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Tuesday, 3 November 2015

Three Wheels and Three Fins

Oh shit, here we go again, what kind of a tangent and hair - brained idea is Burt on again! Yes I do tend to come up with a lot of ideas, especially this time of year, when the biking season is coming to end and I have the long, dark, depressing winter to get through.

A lot of my ideas are just that, passing thoughts on cool trips and "would like to do" adventures. Then there are the ones that have a little more meaning. The ones that actually happen. Like my trip through Labrador and running an ungodly 67km around Deer Lake. I guess you could call them Bucket List items.

Three wheels and three fins is a bucket list thing. Almost two. It combines my love of motorcycles and surfing all in one. Ok, three wheels is my obsession with sidecars, and well, my surfboard has three fins.

If you've read any of my previous posts, you'll know that I have been jonesing for a hack for quite awhile. Hence the arrival of the Guzzi. Perfect bike for a sidecar. So the wheels are actually in motion  to acquire a chair. (hack, chair mean sidecar) I have already been in touch with Sportmax Sidecars in Victoria, BC. They are the North American distributor for Cozy sidecars, which are manufactured in India. Something they've been doing since 1960.

India! Yes, folks India, the same people that brought us Royal Enfield. In fact Cozy make sidecars for R.E. Am I worried about build quality, not a whole lot, especially on a bike that only really sees about 8 months of riding a year and will be mostly on road. Plus I haven't heard too many complaints about the Cozy brand. I've seen some R.E. bikes put through some hard riding, like the Himalayans, and survive, so I'm confident the Cozy is up to the challenge of North American roads.

I have already traded emails with Debbie at Sportmax Sidecars and she recommends the Cozy Standard or Cozy Rocket. I think the Standard will look better on the Guzzi, and my dogs Molls and Abbs like it better too.

Luckily DMC Sidecars in the U.S of A make a V7 Stone specific sidecar mount, so I'll pick that up, and have the Cozy shipped to me in the spring. The price is right, $2990 plus shipping, for a fully loaded car. Nice, then $775 for the V7 mount. I could go with a universal mount, but may as well do it right.

Here comes the real test........I'm going to do the install myself. Now I am not too concerned about getting the mount and the chair attached, it's the setup that is tricky, but I've read up on it and downloaded an set up guide, so what the hell, I'll take a stab at it. Getting the toe-in, lean out and rear wheel offset perfect may take some trial and error.

Who knows, if I get good at it, maybe I'll start a hack install business.

The only thing left is to fab up a surfboard rack for the sidecar. Something I can take on and off easily. That may take some more work, but I have a hangar full of very competent engineers that can help me in exchange for beer, or liquor.

Three fins. Well, my surfboard has three fins. They call it a thruster. It's about 17 years old and was custom made for me. How much longer will it last? Not sure.

The plan......the film......a one week solo or possible group trip through Nova Scotia surfing all the best spots, camping and riding the Guzzi with the sidecar. A culmination of everything I love. Simple and easy. A new surfboard maybe in order. Hell, I might be able to get Jimmy Lewis Canada to help out. Lee, the owner has more than helped in the past with the JL SUPs. I might even be able to help him sell some boards while I'm there.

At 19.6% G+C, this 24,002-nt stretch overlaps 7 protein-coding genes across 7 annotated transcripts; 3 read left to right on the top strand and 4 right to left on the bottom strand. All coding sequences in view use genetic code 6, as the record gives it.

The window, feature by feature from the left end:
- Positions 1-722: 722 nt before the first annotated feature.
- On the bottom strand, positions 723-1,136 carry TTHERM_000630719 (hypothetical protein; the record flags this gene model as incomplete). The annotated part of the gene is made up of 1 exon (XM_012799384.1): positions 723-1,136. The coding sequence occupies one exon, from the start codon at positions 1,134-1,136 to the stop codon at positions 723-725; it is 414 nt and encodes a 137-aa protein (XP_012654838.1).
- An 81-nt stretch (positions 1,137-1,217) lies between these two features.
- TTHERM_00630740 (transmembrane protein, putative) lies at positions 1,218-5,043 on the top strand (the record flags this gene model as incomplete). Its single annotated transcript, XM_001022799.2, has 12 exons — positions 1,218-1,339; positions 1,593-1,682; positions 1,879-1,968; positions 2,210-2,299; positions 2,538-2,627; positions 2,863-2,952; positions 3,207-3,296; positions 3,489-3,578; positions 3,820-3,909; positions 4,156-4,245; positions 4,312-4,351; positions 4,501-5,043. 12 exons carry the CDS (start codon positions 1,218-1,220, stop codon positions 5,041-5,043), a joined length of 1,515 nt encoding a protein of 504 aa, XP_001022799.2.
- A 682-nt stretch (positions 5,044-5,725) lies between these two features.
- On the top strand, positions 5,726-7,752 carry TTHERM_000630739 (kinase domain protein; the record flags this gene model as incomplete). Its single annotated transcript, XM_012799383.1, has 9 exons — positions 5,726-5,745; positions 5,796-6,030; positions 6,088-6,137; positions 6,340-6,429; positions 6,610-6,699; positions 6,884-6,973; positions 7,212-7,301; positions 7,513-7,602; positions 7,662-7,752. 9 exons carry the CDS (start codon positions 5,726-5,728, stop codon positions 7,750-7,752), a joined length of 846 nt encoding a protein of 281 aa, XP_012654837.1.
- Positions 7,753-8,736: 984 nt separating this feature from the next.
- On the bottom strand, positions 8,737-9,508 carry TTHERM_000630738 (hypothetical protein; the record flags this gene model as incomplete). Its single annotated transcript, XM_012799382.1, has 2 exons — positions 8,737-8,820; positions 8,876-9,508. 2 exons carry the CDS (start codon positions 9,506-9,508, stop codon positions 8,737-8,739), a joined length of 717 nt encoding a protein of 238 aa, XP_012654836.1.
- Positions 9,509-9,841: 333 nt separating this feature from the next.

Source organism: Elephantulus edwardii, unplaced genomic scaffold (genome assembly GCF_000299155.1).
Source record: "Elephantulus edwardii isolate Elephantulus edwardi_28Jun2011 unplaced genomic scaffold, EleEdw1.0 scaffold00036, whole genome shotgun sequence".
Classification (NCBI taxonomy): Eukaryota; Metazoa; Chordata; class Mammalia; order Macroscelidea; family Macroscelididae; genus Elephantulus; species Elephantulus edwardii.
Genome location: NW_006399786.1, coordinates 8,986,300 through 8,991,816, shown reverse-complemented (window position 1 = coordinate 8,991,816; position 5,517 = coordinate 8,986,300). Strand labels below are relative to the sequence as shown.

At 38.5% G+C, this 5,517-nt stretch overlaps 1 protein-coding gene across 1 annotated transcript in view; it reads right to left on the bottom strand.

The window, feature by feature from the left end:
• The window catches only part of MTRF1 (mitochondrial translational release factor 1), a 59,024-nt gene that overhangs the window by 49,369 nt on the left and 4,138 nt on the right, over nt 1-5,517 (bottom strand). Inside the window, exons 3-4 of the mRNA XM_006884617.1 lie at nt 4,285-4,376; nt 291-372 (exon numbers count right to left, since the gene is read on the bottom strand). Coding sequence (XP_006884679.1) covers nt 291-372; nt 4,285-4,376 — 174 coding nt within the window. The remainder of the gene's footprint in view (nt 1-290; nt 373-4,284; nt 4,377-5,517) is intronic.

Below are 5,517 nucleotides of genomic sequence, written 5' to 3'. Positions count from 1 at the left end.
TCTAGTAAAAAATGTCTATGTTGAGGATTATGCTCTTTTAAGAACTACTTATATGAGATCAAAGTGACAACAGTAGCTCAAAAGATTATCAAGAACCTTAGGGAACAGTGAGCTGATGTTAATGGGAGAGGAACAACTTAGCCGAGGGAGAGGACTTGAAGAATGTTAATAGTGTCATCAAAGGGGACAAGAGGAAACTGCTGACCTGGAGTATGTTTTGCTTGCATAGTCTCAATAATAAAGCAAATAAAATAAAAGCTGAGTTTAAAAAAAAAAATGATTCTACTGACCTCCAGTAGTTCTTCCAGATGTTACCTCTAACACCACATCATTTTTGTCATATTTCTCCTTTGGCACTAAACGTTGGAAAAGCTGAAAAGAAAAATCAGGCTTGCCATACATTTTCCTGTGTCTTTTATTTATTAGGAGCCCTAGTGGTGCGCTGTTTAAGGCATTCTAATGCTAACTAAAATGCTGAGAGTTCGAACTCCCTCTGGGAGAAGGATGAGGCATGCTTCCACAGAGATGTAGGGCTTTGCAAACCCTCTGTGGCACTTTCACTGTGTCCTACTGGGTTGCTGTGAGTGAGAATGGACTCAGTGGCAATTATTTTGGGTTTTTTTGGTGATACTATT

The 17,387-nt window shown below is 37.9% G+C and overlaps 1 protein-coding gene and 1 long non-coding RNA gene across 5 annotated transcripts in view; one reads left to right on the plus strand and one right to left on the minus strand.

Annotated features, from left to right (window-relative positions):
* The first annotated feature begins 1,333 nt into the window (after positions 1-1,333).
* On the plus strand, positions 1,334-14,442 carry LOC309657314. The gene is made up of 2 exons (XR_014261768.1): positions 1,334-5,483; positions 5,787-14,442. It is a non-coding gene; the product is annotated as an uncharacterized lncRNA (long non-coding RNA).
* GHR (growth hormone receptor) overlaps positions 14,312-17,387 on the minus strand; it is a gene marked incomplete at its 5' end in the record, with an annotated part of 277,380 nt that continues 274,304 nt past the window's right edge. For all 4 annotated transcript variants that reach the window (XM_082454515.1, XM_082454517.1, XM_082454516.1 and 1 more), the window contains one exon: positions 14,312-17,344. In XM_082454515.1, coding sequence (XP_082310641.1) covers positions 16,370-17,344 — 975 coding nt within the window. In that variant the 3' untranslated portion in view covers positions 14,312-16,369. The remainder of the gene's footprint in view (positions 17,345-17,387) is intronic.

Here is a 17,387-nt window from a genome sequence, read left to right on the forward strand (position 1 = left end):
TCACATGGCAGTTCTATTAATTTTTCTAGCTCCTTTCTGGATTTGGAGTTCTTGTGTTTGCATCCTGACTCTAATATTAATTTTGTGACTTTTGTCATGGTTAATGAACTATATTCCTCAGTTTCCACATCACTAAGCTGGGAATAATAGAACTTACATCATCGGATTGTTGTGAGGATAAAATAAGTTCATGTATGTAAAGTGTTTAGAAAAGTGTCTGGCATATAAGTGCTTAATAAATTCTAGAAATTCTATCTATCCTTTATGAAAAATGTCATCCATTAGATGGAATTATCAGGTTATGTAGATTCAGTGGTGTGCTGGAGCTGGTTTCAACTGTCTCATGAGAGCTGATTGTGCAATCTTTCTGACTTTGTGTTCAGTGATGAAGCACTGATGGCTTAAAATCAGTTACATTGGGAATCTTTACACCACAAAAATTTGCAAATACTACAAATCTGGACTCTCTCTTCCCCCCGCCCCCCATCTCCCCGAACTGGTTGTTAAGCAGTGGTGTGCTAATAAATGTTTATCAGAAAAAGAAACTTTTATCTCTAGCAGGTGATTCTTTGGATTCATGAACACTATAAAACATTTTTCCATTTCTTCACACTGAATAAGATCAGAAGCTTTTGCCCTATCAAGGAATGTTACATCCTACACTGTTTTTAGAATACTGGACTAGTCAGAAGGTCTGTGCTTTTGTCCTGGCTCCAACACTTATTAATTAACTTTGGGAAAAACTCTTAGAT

Why Nova Scotia? Well, it just so happens to have some of the best surfing on the east coast of North America. Unfortunately most of that is in the winter time. However it is rarely completely flat even in the summer. So a late summer trip to Canada's Ocean Playground maybe required, since July is usually the worst time of year.

So what are the chances that this will happen? Well, when I put my mind to something it usually happens, and I'm pretty fired up by this. It's been a longtime since I prone surfed, and for some reason I am excited to go back again from SUP surfing.

On the other side of the camera I pretty excited to see how marrying on the bike and on the water footage together will work out. Both activities have a lot in common. Editing it would be wonderful.

What's great about this project? Not much planning needed other than arranging time off and watching the forecast.

The best part is, it all starts with the arrival of the Cozy sidecar, and documenting the install process, fabricating the surfboard rack, and me trying to get used to prone surfing again.

I think this could be a very fun 2016. Woohoo

Oh, the Little Guy Silver Shadow is up for sale to help fund my sidecar project. Drop me a note if you are interested in it. 10x10 side tent is included.

Sunday, 25 October 2015

The Biker Brotherhood and Dogs

It's no secret about the biker brotherhood, doesn't matter what you ride if you meet another rider there will always be that two-wheeled connection. Of all the riders I have met for the most part have been good folks, luckily I have only come across the odd arsehole.

The best moments are when you meet another biker in the most unlikely of places or a person you know in passing turns out to be a biker and an instant bond forms.

That was the case this past week. As you know I was lucky enough to attend the AIMExpo in Orlando. Most of that reason is I have annual recurrent flight training at FlightSafety International at the Orlando airport and my company pays for the trip down. I get to spend the weekend at the show, and then a fun-filled week of 18hrs of classroom and 15hrs of flight simulator dealing with every emergency possible, and living to tell the tale at the end of it.

Ok, where is all this going you may ask. Well......I bought an Ace Cafe t-shirt from Red Torpedo, a UK based clothing company. A cool one at that, they sponsor Guy Martin and John McGuinness. Their clothing is high quality and built to stand the test of time, and oddly enough not made in China. Portugal in fact.

So I am proudly wearing my Ace Cafe t-shirt on the last day of school at FlightSafety. I show up in the morning and as usual I checkout the various bikes parked in the lot. Nice Indian Chieftain, a beautiful Triumph Bonnie and a rare Yamaha SR400 (not available in Canada). I'm barely in the lobby a few minutes and one of the instructors that I have never met comes over and comments on my shirt. Tells me he owns the Bonnie out front and that I have to go show the centre manager my shirt because he has a Thruxton Ace Cafe Edition.